blessed; her husband also, and he
praises her." (Proverbs 31:28)
Have a great day!
- Alan Smith, author of the popular
"Thought For Today," and minister for
the White House church of
in White House, TN, may be
contacted at firstname.lastname@example.org
Eli as a Father (I Sam.
Gene Rowe, Jr.
may have various occupations that enable
us to take care of our families, but we
must not neglect one of our greatest
duties, which is to discipline and teach
Eli held the office of high priest, and
also judged Israel for forty years, but
with all the greatness he displayed, he
was an ineffective father when dealing
with his sons. The true legacy of
a father is the impact that he had on
his family. Eli will always be
known as a father who did not restrain
his sons, which led to their death as
warned twice by Almighty God. (I
Sam. 2:27-36; I Sam. 3:10-18)
Hophni and Phinehas, Eli's sons,
displayed a tendency to do wrong, as the
scripture refers to them as "sons of
Belial." (I Sam. 2:12) Also, they
were priests who disrespected God by
taking meat from sacrificial animals
before they were dedicated to God, and
they "lay with" women that assembled at
the door of the tabernacle. (I
Sam. 2:13-17; 22)
Eli heard of his son's actions and he
questioned his sons about their
behavior, and reproved them of their
actions, but they did not "hearken unto
their father." (I Sam. 2:22-25)
Their minds were already set on
mischief, and God had sentenced them to
Fathers, the tendency to do wrong
appears at an early age. A little
plant may be easily rooted up or bent in
a certain direction to grow, but when it
becomes a tree with solid roots it can
only be moved by extraordinary
efforts. Take time to know each
child and their tendencies, and DO NOT
turn a blind eye to their tendencies as
if they do not exist. If we wait
too long to reprove, it may be too
late. It is possible for one to
become hardened by sin, if it is not
dealt with in love, swiftness, and
Remember these scriptures as we reflect
on the situation of "Eli as A
Father:" PROV. 13:24; PROV. 15:10;
PROV. 19:18; PROV. 29:15; PROV. 29:17;
HEB. 12:6-8. Fathers, let us
be true to God and our families by
standing in our place, and thus fulfill
- Gene Rowe, Jr. is the minister of the
- Westward Ave.
Texas City, Texas
. He may be contacted
misc. goodies this issue
Making a Marriage Work
How can you
prevent a marriage from going bad, or
rescue one that already has? John
Gottman says, "What can make a marriage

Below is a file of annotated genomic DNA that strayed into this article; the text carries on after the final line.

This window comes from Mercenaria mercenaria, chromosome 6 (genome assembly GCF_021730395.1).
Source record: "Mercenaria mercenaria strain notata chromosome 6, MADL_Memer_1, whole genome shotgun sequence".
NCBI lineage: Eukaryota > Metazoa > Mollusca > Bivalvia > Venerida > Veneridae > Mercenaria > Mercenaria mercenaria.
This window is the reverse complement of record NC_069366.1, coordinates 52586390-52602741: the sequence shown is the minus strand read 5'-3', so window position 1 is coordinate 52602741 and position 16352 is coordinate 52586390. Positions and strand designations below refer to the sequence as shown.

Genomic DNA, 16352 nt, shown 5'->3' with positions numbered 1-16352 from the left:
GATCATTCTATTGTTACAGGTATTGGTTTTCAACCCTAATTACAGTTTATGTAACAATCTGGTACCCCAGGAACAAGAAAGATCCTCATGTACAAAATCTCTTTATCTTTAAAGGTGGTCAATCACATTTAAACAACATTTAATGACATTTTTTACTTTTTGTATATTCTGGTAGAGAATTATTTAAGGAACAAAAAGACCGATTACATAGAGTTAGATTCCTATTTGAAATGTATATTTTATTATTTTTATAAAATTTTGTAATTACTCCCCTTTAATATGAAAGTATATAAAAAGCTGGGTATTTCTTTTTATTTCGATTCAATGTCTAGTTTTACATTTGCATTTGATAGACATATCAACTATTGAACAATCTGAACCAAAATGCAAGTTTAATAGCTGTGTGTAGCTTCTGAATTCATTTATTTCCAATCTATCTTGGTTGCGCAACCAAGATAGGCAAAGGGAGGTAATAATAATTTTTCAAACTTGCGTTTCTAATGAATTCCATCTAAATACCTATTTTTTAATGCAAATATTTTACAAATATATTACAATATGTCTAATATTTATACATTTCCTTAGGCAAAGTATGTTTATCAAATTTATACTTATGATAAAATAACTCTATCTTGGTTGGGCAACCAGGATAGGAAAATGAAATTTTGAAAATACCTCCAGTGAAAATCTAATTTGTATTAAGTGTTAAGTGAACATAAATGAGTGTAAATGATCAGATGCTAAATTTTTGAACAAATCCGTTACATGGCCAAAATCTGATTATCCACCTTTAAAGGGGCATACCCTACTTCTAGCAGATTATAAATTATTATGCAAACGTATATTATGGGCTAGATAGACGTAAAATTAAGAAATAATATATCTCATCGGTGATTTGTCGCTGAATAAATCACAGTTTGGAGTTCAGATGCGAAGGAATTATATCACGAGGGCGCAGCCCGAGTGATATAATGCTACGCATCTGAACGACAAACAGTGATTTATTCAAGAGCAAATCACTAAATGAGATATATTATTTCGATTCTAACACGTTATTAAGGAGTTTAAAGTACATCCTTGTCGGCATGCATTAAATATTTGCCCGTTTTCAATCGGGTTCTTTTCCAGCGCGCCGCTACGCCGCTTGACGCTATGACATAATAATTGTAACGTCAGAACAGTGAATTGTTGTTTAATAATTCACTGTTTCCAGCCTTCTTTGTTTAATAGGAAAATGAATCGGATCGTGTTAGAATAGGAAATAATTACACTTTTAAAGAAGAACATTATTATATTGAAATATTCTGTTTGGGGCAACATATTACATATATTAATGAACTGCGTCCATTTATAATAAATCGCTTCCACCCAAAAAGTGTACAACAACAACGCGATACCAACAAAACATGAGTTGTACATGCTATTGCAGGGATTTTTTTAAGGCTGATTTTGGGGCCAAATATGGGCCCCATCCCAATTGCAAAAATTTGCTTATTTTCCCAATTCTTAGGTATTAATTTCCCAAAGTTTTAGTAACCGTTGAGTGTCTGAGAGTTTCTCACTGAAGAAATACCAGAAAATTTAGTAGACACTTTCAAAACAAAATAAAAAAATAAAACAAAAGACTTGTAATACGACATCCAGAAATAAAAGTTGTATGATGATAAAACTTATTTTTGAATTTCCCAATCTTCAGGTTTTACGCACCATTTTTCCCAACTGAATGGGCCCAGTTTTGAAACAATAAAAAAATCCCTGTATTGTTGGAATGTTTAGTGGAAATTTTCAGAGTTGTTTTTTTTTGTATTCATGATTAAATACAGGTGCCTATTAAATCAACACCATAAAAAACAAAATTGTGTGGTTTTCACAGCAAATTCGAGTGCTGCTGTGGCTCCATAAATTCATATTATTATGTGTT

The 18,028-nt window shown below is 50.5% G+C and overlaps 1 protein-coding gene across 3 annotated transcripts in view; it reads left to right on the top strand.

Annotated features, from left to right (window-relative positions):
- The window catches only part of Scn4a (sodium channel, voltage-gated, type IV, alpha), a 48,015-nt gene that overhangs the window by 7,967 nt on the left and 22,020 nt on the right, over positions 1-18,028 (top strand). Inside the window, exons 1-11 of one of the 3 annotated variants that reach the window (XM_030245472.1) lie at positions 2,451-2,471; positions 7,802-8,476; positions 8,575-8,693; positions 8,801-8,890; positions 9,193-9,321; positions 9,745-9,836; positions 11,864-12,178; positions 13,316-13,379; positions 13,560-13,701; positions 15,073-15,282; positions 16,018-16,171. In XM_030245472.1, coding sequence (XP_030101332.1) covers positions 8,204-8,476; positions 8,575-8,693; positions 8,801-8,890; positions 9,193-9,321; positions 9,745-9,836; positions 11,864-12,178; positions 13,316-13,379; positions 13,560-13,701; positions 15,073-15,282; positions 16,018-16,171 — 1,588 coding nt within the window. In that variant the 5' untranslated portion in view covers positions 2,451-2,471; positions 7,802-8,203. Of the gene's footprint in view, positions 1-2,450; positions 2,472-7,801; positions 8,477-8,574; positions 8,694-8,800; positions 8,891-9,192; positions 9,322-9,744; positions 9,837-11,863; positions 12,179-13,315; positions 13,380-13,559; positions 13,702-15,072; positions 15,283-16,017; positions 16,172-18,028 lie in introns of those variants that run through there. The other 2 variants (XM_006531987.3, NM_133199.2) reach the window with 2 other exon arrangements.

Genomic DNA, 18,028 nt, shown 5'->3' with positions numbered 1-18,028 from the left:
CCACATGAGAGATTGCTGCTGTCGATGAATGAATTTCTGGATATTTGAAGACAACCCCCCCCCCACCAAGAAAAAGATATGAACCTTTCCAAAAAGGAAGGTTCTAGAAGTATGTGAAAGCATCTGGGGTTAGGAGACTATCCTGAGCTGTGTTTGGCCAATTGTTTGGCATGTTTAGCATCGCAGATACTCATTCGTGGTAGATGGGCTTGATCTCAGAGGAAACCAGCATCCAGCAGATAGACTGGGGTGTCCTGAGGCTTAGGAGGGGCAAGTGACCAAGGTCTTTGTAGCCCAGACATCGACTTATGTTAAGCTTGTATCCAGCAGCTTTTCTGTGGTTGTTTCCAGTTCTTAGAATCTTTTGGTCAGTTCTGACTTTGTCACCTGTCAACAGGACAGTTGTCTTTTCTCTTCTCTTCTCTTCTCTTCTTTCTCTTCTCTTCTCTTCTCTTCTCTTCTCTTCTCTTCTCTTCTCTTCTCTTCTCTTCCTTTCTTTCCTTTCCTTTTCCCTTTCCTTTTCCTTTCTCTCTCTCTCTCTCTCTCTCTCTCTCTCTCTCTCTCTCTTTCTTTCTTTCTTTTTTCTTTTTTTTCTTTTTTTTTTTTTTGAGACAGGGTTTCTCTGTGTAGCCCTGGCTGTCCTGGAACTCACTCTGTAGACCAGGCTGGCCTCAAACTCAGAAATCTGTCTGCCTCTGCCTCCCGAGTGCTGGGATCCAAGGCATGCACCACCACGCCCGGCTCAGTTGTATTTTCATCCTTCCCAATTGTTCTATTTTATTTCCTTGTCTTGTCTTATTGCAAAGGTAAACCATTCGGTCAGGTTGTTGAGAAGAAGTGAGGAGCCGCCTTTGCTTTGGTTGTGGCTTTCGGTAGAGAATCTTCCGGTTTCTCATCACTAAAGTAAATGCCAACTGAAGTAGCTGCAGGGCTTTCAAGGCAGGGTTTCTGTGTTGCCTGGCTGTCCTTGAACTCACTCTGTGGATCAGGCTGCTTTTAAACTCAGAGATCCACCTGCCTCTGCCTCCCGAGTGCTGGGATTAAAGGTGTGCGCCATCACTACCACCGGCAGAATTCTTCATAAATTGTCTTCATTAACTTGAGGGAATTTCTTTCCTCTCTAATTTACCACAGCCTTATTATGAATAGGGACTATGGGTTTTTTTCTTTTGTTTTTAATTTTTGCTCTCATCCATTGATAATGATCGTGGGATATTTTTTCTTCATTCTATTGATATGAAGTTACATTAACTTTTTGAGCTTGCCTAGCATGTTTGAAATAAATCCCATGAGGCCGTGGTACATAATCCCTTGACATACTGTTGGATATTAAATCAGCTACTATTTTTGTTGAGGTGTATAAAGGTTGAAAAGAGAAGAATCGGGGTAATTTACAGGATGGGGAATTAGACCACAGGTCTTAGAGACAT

work is surprisingly simple. Happily
married couples aren't smarter, richer,
or more psychologically astute than
others. But, in their day-to-day lives,
they have hit upon a dynamic. This
dynamic keeps their negative thoughts
and feelings about each other (which all
couples have) from overwhelming their
positive ones." (Say only positive
things, in public, about your
Four negative things that will lead a
couple toward divorce:
- Escalating a fight (Prov.15:1).
- Negative comments (Prov. 29:11).
- Invalidating comments (Prov. 25:20).
- Withdrawal and avoidance (Eph.
- Adapted by Charles Williamson ( Lewisburg , TN ) from an
article in the Eastside Informer, Columbia , TN ; via The
Family Friend, a monthly publication of
City church of Christ, Calvert Cit, KY.
Chamfort said "Do not suppose
opportunity will knock twice at your
The year was 1952, and Walter H.
Annenberg of Triangle Publications had
seen a newspaper advertisement for a new
weekly magazine called TV Digest, which
was to contain information about local
television shows. The idea hit him like
a ton of bricks. It was obvious that it
would be a success, but others might
just beat him to the punch. Annenberg
reasoned that such a magazine could be
put together on a national basis. It
would include local program listings
plus feature stories that would have
national appeal. Convinced that such a
publication offered enormous
possibilities, Annenberg vigorously
began to research the market. He found
that there were already local television
magazines in many major cities, and he
moved quickly to buy them all.
Annenberg put together a staff of
writers and began planning the first
issue. The most popular show of the day
was I Love Lucy, so star Lucille Ball
was designated to appear on the first
cover. Inside, there would be stories
about Lucy, husband Desi Arnaz, and
their new baby, who had already garnered
considerable television and newspaper
attention. The first issue of TV Guide
came out in April 1953 with ten local
editions, and its success seemed
assured. But as summer approached and
people began pursuing more vigorous
activities than watching television, the
publication's circulation started to
drop. To bolster its sagging
circulation, TV Guide devoted an issue
to the new fall lineup of shows, thus
beginning the publication's Fall Preview
tradition. Today, TV Guide is one of the
most widely read magazines in America.
When an idea comes, do something about
it right away, or it may be too late.
Don't let someone else beat you to the
You think about it!
- Kevin Rayner preaches for the Oak Tree